The Most Important Question in Business: A Perspective from Wisdomsourcing

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If you were to ask one question in business what would it be?

Authors such as Fred Reichheld and Brett Nelson have respectively written about the ultimate and most important question in business. Although their questions deal with the customer, they have not focused on customer experience. This article considers the most important question in business from the perspective of Wisdomsourcing. The methodology and strategy of Wisdomsourcing focus on collaboratively and systematically improving the experiences of customers.

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The Most Important Question in Business: A Perspective from Wisdomsourcing

  1. 1. “THE MOST IMPORTANT QUESTION IN BUSINESS: a perspective from Wisdomsourcing” By Dr. Rod King “What is the most important question in business?” The answer: it depends on whom you ask in the business’s value chain or network. In other words, the answer largely depends on the perspective of the responder. About two years ago, Brett Nelson wrote in Forbes.com an article, “The 20 Most Important Questions in Business.” Nelson, whose article was directed at entrepreneurs, noted that the “single most important question of the bunch” is: What is your value proposition? Fred Reichheld, the author of “The Ultimate Question,” may disagree. To Reichheld, whose main audience consists of CEOs, managers, and business analysts, the Ultimate Question is: How likely is it that you would recommend company X to a friend or colleague? Responses to the Ultimate Question provide information for determining the percentage of customers who are promoters, passives, and detractors as well as the Net Promoter Score (NPS). Given the perspectives of Nelson and Reichheld, what is the most important or ultimate question in business? It is to be noted that the questions of Nelson and Reichheld relate to the customer. However, neither question mentions ‘customer experience.’ Consequently, the perspective of Nelson and Reichheld apparently differs from that of Wisdomsourcing which totally focuses on the customer experience. In Wisdomsourcing, the Most Important Question (MIQ) is: “How to radically improve the *customer experience* of X?” ‘X’ could be a customer, any stakeholder, product, service, business, place, or thing. In order to collaboratively and systematically answer Wisdomsourcing’s MIQ, a Wisdomsourcing Roadmap is used. (see http://www.slideshare.net/RodKing/roadmap-of-activities-for-wisdomsourcing- strategy-projects )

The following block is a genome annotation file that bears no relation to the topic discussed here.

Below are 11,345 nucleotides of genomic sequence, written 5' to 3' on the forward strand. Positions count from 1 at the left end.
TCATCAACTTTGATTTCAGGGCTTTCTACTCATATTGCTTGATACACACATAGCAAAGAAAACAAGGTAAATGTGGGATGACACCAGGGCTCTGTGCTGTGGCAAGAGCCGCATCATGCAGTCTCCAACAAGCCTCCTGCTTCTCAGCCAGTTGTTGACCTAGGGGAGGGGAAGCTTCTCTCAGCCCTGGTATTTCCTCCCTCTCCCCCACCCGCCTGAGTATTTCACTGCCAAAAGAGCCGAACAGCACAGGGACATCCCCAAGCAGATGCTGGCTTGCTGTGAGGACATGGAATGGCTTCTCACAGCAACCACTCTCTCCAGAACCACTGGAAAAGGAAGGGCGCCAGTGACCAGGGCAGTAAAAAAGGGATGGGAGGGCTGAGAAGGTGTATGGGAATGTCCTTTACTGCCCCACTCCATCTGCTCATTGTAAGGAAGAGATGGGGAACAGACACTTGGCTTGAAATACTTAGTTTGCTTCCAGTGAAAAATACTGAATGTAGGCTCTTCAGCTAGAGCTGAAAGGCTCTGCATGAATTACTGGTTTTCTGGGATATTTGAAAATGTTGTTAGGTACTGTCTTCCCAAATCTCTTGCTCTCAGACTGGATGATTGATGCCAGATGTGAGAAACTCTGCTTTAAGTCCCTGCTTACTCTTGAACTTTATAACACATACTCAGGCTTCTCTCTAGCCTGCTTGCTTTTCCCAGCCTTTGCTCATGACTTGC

2. 2. In our LinkedIn Wisdomsourcing group with over 200 professionals from all parts of the world, we are now collaboratively and systematically answering the MIQ for ‘crowdsourcing.’ In other words, we are currently focusing on ‘X = Crowdsourcing’ in order to demonstrate use of the Wisdomsourcing Roadmap in real time. Of course, all survey responses and summaries are available online and in real time. The final outputs from the current Wisdomsourcing Project will include disruptive innovation and Blue Ocean strategies as well as innovative business models for crowdsourcing websites. Crowdsourcing was chosen for the first Wisdomsourcing Project because crowdsourcing is the emergent tsunami that has the potential to creatively destruct (a la Joseph Schumpeter) the existing knowledge economy, notwithstanding knowledge workers. I feel that there is about to be a tectonic shift in the way business and project work are done online as well as offline. After all, the main drivers of progress in society are the minimization of pain and the maximization of delight. For people who are strongly concerned about job losses due to the ‘outsourcing’ of knowledge work, I wonder what they’ll think when the crowdsourcing tsunami hits ashore. An increasingly globalized and online economy indicates that the future of knowledge work will be in the domain of crowdsourcing. What then will be our Most Important Question? I guess it will still be, “How to radically improve the *customer experience* of X?” Frankly, I don’t know what the critical ‘X’ will be. Time will certainly reveal the most critical ‘X.’ But, there’s one thing that I know, I’ll still be using the Wisdomsourcing Roadmap to find my way in a crowdsourced economy. Lest I forget ... from your perspective, what do you consider to be the most important question in business? I look forward to hearing your views. In the meantime, best. Rod. rodkuhnking@sbcglobal.net

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